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Double-stranded RNA reduces growth rates of the gut parasite Crithidia mellificae

Authors
  • de Sousa Pereira, Kleber1
  • Piot, Niels1
  • Smagghe, Guy1
  • Meeus, Ivan1
  • 1 Ghent University, Faculty of Bioscience Engineering, Department of Plants and Crops, Lab of Agrozoology, Coupure Links 653, Ghent, B-9000, Belgium , Ghent (Belgium)
Type
Published Article
Journal
Parasitology Research
Publisher
Springer-Verlag
Publication Date
Jan 04, 2019
Volume
118
Issue
2
Pages
715–721
Identifiers
DOI: 10.1007/s00436-018-6176-0
Source
Springer Nature
Keywords
License
Yellow

Abstract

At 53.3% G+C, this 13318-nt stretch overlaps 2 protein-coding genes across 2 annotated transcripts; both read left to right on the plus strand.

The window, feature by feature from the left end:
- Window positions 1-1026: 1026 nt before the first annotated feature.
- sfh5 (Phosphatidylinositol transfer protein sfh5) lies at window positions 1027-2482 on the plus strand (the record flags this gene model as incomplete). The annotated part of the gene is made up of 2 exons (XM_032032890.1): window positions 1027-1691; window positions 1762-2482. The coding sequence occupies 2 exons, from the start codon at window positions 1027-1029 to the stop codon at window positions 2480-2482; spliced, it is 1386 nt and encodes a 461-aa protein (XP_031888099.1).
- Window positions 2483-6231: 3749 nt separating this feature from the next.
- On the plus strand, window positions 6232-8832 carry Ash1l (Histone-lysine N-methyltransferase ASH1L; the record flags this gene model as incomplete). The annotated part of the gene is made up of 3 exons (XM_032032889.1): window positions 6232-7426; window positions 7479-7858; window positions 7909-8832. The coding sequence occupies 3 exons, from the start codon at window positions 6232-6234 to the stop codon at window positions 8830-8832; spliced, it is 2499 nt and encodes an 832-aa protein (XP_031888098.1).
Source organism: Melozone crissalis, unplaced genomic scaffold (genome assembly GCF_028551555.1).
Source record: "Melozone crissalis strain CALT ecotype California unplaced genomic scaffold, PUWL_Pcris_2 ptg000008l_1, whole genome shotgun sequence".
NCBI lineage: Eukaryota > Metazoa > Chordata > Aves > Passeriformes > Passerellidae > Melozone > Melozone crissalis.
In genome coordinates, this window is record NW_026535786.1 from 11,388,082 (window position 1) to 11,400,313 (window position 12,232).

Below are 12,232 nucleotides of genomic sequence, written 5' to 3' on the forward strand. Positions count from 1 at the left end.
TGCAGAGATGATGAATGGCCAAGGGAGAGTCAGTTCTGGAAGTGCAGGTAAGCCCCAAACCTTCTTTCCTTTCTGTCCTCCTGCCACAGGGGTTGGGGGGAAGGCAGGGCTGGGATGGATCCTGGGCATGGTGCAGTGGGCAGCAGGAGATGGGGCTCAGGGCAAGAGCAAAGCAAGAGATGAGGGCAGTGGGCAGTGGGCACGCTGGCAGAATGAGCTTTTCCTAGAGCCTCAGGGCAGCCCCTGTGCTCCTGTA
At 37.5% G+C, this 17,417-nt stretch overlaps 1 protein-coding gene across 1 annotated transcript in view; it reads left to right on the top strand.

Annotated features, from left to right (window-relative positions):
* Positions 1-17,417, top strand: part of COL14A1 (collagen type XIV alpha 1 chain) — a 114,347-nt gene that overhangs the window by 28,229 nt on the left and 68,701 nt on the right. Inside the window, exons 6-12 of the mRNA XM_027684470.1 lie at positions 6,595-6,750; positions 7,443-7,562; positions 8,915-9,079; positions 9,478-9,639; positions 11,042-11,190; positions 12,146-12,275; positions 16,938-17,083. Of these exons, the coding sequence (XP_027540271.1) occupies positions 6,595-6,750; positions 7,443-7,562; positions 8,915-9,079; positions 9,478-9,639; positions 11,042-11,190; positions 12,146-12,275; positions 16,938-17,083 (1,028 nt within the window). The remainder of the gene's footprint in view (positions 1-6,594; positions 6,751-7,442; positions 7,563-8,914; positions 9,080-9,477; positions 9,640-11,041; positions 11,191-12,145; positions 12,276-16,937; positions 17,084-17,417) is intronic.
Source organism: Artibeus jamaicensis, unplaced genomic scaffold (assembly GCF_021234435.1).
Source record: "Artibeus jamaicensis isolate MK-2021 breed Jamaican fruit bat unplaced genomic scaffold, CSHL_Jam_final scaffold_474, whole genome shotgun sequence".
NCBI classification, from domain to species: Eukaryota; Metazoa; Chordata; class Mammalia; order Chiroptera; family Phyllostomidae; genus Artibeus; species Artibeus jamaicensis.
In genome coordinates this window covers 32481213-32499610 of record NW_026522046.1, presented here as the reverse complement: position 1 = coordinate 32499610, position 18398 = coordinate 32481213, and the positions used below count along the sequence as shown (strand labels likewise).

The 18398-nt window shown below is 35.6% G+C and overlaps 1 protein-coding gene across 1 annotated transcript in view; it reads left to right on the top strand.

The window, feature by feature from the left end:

Parasites of managed bees can disrupt the colony success of the host, but also influence local bee-parasite dynamics, which is regarded as a threat for wild bees. Therapeutic measures have been suggested to improve the health of managed bees, for instance, exploiting the bees’ RNA interference (RNAi) pathway to treat against viral pathogens. Gut trypanosomes are an important group of bee parasites in at least two common managed bee species, i.e., managed Apis mellifera and reared Bombus terrestris. In several trypanosomes, RNAi activity is present, while in other associated genes of RNAi, such as Dicer-like (DCL) and Argonaute (AGO), it is lost. Up to date, the ability to exploit the RNAi of gut trypanosomes of bees has remained unexplored. Here, we screened parasite genomes of two honey bee protozoa (Crithidia mellificae and Lotmaria passim) and two bumble bee protozoa (Crithidia bombi and Crithidia expoeki) for the presence of DCL and AGO proteins. For C. mellificae, we constructed a double-stranded RNA (dsRNA) targeting kinetoplastid membrane protein-11 (KMP-11) to test the RNAi potential to kill this parasite. Transfection with KMP-11 dsRNA, but also adding it to the growth medium resulted in small growth reduction of the trypanosome C. mellificae, thereby showing the limited potential to apply dsRNA therapeutics to control trypanosome infection in managed honey bee species. Within bumble bees, there seems to be no application potentials against C. bombi, as we could only retrieve non-functional DCL- and AGO-related genes within the genome of this bumble bee parasite.

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